It seems Leigh Cormie was destined to end up on Martha’s Vineyard. He certainly didn’t plan it. If his itinerary from Czechoslovakia, where he’d been working in a brewery, back home to Australia, hadn’t taken him via London and then Boston, he wouldn’t be here at all. He wouldn’t have been introduced to Bernadette, his future wife, who wouldn’t have taken him sailing, or to spend a few days with her friends on the Vineyard. He wouldn’t have fallen in love with Berni … and the Island. They wouldn’t have married and had children here. He wouldn’t have wandered down to the Vineyard Haven ferry office one day to ask about open positions. And he wouldn’t have ultimately gone from future brewmaster to terminal manager for the Steamship Authority. But he did. That’s how Leigh Cormie discovered his second act on Martha’s Vineyard. All because of his itinerary — or fate.
“I’d finished my brewing studies at Ballarat [Australia], was then working at this brewery in Prague, and I was going back home to Sydney,” Leigh says. But on the stopover in Boston, Leigh met his future wife, Bernadette, through sailing. “We met through friends. She taught blind people to sail [through the Carroll Center for the Blind]. It was fascinating — wonderful — watching blind people sail.” So Leigh didn’t go straight home: “I ended up staying here a bit longer because, you know, Berni and I, we did more sailing together,” Leigh says. One weekend Berni said she had a friend on the Vineyard, and suggested the two go there. Leigh was introduced to people who hoped to open a microbrewery there, “which never came to fruition,” but what did was falling in love with Berni and staying the whole summer on the Vineyard. That led to Leigh extending his visa and getting engaged (or vice versa), and that led to finding work, which led to the Island Inn, “doing, well, whatever needed doing,” Leigh says. Meanwhile Berni, who had graduated in finance, was covering 24 states for Motorola and commuting back and forth on weekends.
One day after grocery shopping at Stop & Shop, Leigh walked down to the Steamship Authority, asked about work, and met Bridget Tobin, the terminal manager. “She told me to come back on Monday. She hired me on the spot, and I’ve been there ever since,” Leigh says. His first job there was, as he says, the job everyone starts with — janitor. Later, he moved outside as a dockworker, and through the ranks.
The decision to stay on the Vineyard had come long before. “We got married, and my son was born on Martha’s Vineyard, and I said to myself, I have a position, let’s raise the children here. There was only one son, and then along came the second one,” Leigh says. When an agent’s position at the SSA, that is, a management job, came open, Leigh applied and got it. Eventually Leigh rose to terminal manager, the title Bridget held when she hired him all those years ago. “It’s a 24/7, 365 job. You can be called in at any time. For a weather problem, a mechanical problem, a boat problem, anything,” he explains. “There are rewarding moments and not-so-rewarding moments. Maybe a boat breaks down, and people don’t get on their reservation. And there’s a process for standby. It’s actually the fairest way to do it. I try to explain it, but not everybody is happy.” Then Leigh’s voice changes, grows softer, “On the other side, I deal with a lot of cancer patients, we all do at the terminal, cancer patients that go off-Island” for chemo and radiation treatments in Boston, Cape Cod, Hyannis, or Falmouth. “I just want to get them up there — it’s a real team effort by everyone at SSA to get them treated and then return them back. Adults and kids, little kids.” Yes, there are rewarding moments.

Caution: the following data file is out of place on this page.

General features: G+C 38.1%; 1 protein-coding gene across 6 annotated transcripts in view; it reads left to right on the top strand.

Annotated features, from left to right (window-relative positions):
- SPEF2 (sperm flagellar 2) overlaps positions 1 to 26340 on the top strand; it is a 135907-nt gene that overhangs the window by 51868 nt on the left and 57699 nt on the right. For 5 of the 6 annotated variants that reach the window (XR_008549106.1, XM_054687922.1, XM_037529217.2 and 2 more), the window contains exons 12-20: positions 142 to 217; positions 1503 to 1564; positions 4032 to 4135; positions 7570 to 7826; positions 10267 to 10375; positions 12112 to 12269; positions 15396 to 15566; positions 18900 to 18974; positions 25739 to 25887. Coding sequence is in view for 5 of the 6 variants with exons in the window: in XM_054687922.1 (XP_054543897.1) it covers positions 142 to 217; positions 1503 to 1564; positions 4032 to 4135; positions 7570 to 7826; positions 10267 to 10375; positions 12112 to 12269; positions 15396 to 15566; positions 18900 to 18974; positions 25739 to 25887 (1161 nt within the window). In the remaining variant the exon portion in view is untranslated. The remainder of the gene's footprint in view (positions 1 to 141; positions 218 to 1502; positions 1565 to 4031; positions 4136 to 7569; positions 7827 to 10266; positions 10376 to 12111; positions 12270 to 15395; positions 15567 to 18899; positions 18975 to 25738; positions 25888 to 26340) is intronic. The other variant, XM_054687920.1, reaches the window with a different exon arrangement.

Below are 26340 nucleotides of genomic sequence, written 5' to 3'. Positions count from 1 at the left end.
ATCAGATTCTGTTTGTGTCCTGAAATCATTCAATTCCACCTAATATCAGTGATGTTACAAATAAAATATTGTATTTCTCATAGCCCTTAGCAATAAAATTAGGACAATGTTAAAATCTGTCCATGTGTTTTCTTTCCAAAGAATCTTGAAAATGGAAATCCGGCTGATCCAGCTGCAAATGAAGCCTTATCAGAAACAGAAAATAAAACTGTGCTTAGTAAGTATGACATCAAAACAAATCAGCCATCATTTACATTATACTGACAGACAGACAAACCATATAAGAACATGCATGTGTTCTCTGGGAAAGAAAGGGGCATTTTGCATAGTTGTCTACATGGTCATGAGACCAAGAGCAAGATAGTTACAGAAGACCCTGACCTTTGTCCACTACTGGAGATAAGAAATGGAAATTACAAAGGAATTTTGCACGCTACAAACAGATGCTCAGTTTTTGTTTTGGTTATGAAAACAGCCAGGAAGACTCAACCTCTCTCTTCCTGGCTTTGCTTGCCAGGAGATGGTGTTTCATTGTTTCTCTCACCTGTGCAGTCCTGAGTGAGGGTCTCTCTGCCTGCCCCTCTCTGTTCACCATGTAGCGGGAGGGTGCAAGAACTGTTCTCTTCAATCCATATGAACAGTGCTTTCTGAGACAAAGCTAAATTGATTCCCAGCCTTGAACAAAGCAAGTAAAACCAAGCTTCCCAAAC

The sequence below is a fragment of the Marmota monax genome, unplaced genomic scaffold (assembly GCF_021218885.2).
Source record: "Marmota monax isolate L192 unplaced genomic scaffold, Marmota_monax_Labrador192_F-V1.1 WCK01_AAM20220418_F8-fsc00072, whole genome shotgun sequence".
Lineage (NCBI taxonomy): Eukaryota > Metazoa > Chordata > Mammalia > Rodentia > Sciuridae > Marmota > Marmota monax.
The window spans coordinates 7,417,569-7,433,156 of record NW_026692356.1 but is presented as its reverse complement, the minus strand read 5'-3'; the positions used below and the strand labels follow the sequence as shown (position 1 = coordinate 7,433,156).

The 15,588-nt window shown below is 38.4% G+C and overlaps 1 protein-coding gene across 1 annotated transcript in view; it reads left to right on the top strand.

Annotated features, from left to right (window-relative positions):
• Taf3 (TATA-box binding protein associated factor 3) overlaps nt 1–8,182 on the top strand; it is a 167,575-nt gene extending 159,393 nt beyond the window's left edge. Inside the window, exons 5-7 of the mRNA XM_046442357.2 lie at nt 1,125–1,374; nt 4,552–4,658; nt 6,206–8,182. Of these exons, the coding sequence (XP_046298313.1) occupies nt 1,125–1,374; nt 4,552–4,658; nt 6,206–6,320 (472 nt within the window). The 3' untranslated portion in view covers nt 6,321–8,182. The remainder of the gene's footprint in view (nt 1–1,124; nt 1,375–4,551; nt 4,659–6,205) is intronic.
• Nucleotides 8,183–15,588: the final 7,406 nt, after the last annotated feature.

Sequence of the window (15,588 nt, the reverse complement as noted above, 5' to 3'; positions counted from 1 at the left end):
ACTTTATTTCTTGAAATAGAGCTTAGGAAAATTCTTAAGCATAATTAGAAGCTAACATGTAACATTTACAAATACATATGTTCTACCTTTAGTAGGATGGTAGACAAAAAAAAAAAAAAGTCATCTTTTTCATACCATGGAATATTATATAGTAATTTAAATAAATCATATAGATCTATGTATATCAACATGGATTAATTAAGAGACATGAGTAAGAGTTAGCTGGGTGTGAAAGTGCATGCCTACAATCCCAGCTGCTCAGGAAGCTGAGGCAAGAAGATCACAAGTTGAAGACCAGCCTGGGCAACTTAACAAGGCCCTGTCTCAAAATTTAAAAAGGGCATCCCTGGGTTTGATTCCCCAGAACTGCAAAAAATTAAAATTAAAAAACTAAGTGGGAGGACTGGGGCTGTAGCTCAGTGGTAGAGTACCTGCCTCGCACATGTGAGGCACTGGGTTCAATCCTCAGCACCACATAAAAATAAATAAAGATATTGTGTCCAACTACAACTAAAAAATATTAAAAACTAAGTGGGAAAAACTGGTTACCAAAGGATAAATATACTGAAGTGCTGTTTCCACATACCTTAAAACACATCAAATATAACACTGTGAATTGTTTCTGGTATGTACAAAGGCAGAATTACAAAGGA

Maybe Leigh was made for this work. Maybe there’s a connection between beer and ferries. “I guess I’m a people person. That probably comes from doing brewing as well. You make beer to put a smile on people’s faces,” Leigh says. And you try to keep a smile on passenger’s faces. Or get them to their medical treatment. “That’s what I try to do every day,” Leigh adds. After a chance walk down from Stop & Shop, it’s been 24 years at the SSA.
“We’ve met some wonderful people here over the years … become close with a lot of them. They in turn have raised families here, and the children intermingle with those children, and then they go to school,” Leigh explains. Leigh and Berni sent their two boys to Island schools and then on to off-Island and boarding schools. The combination seems to have been ideal. Their oldest is a rower who was recruited to and attended University of Pennsylvania, and then went on to a private equity career in New York. The younger boy is a sailor, selected for the Olympic development program, who will also likely be recruited by Division I schools: “You’re just there to guide them through life in these wonderful surroundings. I would say it’s a wonderful place.”
That’s where Leigh Cormie found his “other self,” and so did his wife, Berni. She went from her business and finance career off-Island to a finance and grantwriting career on-Island. And since she had to feed a growing family, she created a catering business as well, where she sources most of her fresh foods from Island farms. Two second acts in the same family. All because of an itinerary from Prague to Sydney by way of Boston, and perhaps fatefully, a ferry ride to an Island called Martha’s Vineyard.